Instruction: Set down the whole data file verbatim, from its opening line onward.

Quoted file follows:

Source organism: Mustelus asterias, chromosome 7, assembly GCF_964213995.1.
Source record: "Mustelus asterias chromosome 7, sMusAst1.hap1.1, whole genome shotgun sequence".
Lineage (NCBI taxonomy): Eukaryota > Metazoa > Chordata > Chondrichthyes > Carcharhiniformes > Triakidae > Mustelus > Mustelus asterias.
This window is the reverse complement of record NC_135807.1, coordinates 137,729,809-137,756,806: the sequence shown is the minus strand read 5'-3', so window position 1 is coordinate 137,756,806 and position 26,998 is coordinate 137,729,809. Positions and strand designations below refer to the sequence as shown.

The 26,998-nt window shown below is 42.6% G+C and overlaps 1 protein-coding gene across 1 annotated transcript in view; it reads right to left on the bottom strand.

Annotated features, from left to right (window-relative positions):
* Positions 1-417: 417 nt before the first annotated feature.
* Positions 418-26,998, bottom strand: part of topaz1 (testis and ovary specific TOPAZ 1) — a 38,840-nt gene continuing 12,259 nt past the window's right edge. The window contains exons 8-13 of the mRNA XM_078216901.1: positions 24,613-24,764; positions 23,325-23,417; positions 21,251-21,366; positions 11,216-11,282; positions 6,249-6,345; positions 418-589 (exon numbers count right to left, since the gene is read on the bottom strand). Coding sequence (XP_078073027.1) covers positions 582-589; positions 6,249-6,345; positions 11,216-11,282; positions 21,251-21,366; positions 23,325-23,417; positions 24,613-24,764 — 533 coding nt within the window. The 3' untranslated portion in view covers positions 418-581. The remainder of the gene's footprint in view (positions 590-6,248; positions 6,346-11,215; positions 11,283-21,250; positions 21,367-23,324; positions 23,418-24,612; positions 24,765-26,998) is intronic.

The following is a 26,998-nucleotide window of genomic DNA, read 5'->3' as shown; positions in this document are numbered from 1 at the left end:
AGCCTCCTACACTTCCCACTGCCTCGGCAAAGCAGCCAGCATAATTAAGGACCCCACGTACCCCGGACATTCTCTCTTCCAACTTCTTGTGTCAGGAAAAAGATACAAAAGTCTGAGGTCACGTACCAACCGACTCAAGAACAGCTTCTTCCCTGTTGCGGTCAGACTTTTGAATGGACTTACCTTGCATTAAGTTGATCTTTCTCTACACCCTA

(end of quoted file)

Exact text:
Source organism: Mustelus asterias, chromosome 7, assembly GCF_964213995.1.
Source record: "Mustelus asterias chromosome 7, sMusAst1.hap1.1, whole genome shotgun sequence".
Lineage (NCBI taxonomy): Eukaryota > Metazoa > Chordata > Chondrichthyes > Carcharhiniformes > Triakidae > Mustelus > Mustelus asterias.
This window is the reverse complement of record NC_135807.1, coordinates 137,729,809-137,756,806: the sequence shown is the minus strand read 5'-3', so window position 1 is coordinate 137,756,806 and position 26,998 is coordinate 137,729,809. Positions and strand designations below refer to the sequence as shown.

The 26,998-nt window shown below is 42.6% G+C and overlaps 1 protein-coding gene across 1 annotated transcript in view; it reads right to left on the bottom strand.

Annotated features, from left to right (window-relative positions):
* Positions 1-417: 417 nt before the first annotated feature.
* Positions 418-26,998, bottom strand: part of topaz1 (testis and ovary specific TOPAZ 1) — a 38,840-nt gene continuing 12,259 nt past the window's right edge. The window contains exons 8-13 of the mRNA XM_078216901.1: positions 24,613-24,764; positions 23,325-23,417; positions 21,251-21,366; positions 11,216-11,282; positions 6,249-6,345; positions 418-589 (exon numbers count right to left, since the gene is read on the bottom strand). Coding sequence (XP_078073027.1) covers positions 582-589; positions 6,249-6,345; positions 11,216-11,282; positions 21,251-21,366; positions 23,325-23,417; positions 24,613-24,764 — 533 coding nt within the window. The 3' untranslated portion in view covers positions 418-581. The remainder of the gene's footprint in view (positions 590-6,248; positions 6,346-11,215; positions 11,283-21,250; positions 21,367-23,324; positions 23,418-24,612; positions 24,765-26,998) is intronic.

The following is a 26,998-nucleotide window of genomic DNA, read 5'->3' as shown; positions in this document are numbered from 1 at the left end:
AGCCTCCTACACTTCCCACTGCCTCGGCAAAGCAGCCAGCATAATTAAGGACCCCACGTACCCCGGACATTCTCTCTTCCAACTTCTTGTGTCAGGAAAAAGATACAAAAGTCTGAGGTCACGTACCAACCGACTCAAGAACAGCTTCTTCCCTGTTGCGGTCAGACTTTTGAATGGACTTACCTTGCATTAAGTTGATCTTTCTCTACACCCTA